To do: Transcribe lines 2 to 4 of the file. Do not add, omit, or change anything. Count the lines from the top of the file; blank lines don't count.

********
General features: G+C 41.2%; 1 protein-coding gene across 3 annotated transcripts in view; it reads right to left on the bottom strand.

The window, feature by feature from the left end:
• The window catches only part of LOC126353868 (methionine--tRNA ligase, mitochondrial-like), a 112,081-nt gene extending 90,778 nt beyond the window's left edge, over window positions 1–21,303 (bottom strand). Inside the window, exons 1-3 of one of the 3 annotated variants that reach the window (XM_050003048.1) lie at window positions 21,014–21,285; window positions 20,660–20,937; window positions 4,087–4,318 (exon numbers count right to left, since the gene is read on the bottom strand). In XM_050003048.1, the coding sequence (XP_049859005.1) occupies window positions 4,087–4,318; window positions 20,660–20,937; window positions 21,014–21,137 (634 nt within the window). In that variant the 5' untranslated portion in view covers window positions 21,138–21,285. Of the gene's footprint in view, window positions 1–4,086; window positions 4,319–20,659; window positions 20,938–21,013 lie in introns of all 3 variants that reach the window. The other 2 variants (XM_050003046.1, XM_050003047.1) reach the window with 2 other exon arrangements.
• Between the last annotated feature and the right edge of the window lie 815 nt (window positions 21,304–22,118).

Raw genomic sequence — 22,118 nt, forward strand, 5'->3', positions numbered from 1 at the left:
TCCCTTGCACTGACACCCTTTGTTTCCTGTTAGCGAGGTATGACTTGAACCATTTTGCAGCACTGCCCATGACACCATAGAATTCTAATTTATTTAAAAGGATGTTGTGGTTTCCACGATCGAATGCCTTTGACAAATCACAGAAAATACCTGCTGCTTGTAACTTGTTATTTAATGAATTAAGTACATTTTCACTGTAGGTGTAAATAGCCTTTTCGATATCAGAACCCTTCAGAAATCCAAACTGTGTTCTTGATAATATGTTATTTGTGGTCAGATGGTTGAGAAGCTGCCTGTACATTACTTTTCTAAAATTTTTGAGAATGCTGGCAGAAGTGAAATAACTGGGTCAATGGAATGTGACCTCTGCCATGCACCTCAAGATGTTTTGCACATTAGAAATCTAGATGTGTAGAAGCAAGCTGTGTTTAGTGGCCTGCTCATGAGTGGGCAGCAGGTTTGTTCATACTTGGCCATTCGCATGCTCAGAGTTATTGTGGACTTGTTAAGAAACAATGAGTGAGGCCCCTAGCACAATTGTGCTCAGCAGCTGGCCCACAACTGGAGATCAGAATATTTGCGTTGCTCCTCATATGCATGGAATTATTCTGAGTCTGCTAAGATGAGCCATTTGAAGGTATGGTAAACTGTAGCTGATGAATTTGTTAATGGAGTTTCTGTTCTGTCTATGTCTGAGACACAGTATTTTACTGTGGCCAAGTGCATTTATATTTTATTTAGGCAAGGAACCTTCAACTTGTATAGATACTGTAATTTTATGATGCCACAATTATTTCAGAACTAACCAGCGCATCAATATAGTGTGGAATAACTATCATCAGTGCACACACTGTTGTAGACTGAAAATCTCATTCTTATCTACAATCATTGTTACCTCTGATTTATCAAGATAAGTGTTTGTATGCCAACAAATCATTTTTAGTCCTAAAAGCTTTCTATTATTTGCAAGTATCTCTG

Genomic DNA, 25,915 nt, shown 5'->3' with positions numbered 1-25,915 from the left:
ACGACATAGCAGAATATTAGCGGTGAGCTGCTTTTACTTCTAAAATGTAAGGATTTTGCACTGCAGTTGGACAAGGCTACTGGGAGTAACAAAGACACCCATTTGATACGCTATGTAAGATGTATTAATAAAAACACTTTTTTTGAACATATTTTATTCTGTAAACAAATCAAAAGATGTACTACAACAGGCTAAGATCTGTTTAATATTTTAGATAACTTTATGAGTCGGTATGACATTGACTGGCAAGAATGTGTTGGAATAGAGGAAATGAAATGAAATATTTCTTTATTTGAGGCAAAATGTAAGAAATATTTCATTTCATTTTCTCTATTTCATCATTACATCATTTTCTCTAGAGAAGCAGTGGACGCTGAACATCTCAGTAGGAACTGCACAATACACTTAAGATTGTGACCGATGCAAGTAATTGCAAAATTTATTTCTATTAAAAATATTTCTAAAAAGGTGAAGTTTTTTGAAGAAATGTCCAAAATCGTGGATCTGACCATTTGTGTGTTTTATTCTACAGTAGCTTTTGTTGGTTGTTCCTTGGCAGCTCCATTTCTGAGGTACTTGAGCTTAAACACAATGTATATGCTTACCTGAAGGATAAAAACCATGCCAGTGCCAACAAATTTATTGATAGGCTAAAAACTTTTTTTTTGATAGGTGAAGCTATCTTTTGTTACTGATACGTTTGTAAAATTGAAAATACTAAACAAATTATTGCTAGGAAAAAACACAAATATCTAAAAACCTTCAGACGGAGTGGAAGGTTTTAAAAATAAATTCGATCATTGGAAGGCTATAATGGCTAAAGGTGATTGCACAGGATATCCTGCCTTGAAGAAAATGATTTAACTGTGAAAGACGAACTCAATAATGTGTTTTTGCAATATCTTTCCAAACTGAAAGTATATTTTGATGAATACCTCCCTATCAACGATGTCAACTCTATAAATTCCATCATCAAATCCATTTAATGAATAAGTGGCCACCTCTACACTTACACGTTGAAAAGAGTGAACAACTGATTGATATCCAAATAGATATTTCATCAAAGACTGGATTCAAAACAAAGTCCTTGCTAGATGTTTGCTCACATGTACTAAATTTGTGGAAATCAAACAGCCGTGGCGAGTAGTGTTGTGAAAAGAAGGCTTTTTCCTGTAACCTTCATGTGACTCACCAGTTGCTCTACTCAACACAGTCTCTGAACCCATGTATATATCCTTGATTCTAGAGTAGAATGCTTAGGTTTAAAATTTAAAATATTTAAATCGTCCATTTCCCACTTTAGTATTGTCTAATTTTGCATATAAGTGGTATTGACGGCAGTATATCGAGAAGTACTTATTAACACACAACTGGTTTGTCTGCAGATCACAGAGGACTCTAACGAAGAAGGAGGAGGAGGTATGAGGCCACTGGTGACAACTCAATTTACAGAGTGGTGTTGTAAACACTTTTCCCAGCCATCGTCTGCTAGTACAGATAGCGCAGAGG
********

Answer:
The window, feature by feature from the left end:
• The window catches only part of LOC126353868 (methionine--tRNA ligase, mitochondrial-like), a 112,081-nt gene extending 90,778 nt beyond the window's left edge, over window positions 1–21,303 (bottom strand). Inside the window, exons 1-3 of one of the 3 annotated variants that reach the window (XM_050003048.1) lie at window positions 21,014–21,285; window positions 20,660–20,937; window positions 4,087–4,318 (exon numbers count right to left, since the gene is read on the bottom strand). In XM_050003048.1, the coding sequence (XP_049859005.1) occupies window positions 4,087–4,318; window positions 20,660–20,937; window positions 21,014–21,137 (634 nt within the window). In that variant the 5' untranslated portion in view covers window positions 21,138–21,285. Of the gene's footprint in view, window positions 1–4,086; window positions 4,319–20,659; window positions 20,938–21,013 lie in introns of all 3 variants that reach the window. The other 2 variants (XM_050003046.1, XM_050003047.1) reach the window with 2 other exon arrangements.
• Between the last annotated feature and the right edge of the window lie 815 nt (window positions 21,304–22,118).